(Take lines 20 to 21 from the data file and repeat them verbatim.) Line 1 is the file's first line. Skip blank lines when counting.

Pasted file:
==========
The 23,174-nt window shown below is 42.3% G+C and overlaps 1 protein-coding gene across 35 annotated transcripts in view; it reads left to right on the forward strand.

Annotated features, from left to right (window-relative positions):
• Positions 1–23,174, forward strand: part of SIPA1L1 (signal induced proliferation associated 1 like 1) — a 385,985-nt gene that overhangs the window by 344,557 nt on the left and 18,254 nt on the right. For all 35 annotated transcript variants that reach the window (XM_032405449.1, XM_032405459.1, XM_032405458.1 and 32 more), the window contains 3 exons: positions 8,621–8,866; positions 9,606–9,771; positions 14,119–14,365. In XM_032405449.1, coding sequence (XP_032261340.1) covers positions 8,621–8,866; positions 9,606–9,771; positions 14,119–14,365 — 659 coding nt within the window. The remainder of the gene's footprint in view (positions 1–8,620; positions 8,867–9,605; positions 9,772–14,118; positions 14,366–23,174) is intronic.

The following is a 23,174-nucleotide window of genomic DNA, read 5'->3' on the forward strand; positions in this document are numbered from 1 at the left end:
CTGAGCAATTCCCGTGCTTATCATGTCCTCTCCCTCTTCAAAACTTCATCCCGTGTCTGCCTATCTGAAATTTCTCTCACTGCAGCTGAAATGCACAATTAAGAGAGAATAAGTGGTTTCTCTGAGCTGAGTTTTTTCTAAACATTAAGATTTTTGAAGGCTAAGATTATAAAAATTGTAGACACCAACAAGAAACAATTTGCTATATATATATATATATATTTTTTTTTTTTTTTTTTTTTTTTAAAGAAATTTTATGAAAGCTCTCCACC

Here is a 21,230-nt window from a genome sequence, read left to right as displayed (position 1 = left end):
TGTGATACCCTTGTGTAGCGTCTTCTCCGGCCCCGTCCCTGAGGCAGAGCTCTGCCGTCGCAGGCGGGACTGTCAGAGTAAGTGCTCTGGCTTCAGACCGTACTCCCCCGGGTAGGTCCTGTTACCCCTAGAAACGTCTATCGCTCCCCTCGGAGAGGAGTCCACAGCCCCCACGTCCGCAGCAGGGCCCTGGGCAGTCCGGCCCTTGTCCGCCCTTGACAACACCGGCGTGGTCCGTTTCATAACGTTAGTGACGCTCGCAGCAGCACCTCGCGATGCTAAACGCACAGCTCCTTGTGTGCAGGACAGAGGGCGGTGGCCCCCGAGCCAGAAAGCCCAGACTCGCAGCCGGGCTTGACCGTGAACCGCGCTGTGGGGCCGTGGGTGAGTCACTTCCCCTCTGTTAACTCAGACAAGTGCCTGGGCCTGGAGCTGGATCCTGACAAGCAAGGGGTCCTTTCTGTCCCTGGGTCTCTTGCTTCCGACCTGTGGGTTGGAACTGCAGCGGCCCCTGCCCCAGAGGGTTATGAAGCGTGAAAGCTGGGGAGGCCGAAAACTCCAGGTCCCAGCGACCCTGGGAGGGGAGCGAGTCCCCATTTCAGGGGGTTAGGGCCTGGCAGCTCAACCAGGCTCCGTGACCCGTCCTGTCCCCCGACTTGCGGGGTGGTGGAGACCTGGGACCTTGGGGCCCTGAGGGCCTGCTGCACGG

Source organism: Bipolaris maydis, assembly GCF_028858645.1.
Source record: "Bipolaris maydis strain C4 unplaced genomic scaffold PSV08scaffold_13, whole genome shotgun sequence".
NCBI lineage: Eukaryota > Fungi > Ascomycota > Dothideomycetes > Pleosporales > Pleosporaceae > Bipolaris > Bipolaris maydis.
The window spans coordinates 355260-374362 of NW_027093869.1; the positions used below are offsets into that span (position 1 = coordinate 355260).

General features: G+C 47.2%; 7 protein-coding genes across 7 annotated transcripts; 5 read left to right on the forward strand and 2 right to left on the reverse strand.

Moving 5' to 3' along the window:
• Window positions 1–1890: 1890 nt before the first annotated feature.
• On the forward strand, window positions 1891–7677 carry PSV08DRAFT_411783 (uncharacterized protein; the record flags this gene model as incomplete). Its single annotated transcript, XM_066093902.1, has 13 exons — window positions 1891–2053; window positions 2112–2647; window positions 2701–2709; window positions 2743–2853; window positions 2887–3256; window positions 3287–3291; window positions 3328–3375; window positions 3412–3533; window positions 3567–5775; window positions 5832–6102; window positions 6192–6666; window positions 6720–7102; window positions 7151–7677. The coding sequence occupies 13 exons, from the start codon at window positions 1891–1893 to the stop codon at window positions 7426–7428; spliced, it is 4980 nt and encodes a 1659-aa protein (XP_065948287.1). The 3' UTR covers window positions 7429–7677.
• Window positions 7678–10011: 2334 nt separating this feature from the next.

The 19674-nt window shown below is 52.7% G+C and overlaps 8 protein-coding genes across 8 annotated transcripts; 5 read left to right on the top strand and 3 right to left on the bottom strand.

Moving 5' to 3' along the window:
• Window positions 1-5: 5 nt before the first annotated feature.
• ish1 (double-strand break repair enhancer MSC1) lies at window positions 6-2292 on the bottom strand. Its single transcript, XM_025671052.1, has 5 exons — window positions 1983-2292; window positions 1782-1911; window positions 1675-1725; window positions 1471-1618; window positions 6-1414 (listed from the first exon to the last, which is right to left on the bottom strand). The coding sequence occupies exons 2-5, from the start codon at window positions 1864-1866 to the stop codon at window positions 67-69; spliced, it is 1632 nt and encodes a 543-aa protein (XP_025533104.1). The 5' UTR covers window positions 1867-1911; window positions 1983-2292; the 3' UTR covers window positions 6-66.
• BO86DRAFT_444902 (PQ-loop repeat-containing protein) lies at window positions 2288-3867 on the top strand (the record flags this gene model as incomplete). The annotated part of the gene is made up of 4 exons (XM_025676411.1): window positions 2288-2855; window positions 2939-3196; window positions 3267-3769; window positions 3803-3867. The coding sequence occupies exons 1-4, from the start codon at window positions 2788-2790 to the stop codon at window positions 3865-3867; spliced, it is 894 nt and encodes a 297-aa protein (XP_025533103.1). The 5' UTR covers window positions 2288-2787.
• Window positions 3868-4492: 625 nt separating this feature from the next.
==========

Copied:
• ish1 (double-strand break repair enhancer MSC1) lies at window positions 6-2292 on the bottom strand. Its single transcript, XM_025671052.1, has 5 exons — window positions 1983-2292; window positions 1782-1911; window positions 1675-1725; window positions 1471-1618; window positions 6-1414 (listed from the first exon to the last, which is right to left on the bottom strand). The coding sequence occupies exons 2-5, from the start codon at window positions 1864-1866 to the stop codon at window positions 67-69; spliced, it is 1632 nt and encodes a 543-aa protein (XP_025533104.1). The 5' UTR covers window positions 1867-1911; window positions 1983-2292; the 3' UTR covers window positions 6-66.
• BO86DRAFT_444902 (PQ-loop repeat-containing protein) lies at window positions 2288-3867 on the top strand (the record flags this gene model as incomplete). The annotated part of the gene is made up of 4 exons (XM_025676411.1): window positions 2288-2855; window positions 2939-3196; window positions 3267-3769; window positions 3803-3867. The coding sequence occupies exons 1-4, from the start codon at window positions 2788-2790 to the stop codon at window positions 3865-3867; spliced, it is 894 nt and encodes a 297-aa protein (XP_025533103.1). The 5' UTR covers window positions 2288-2787.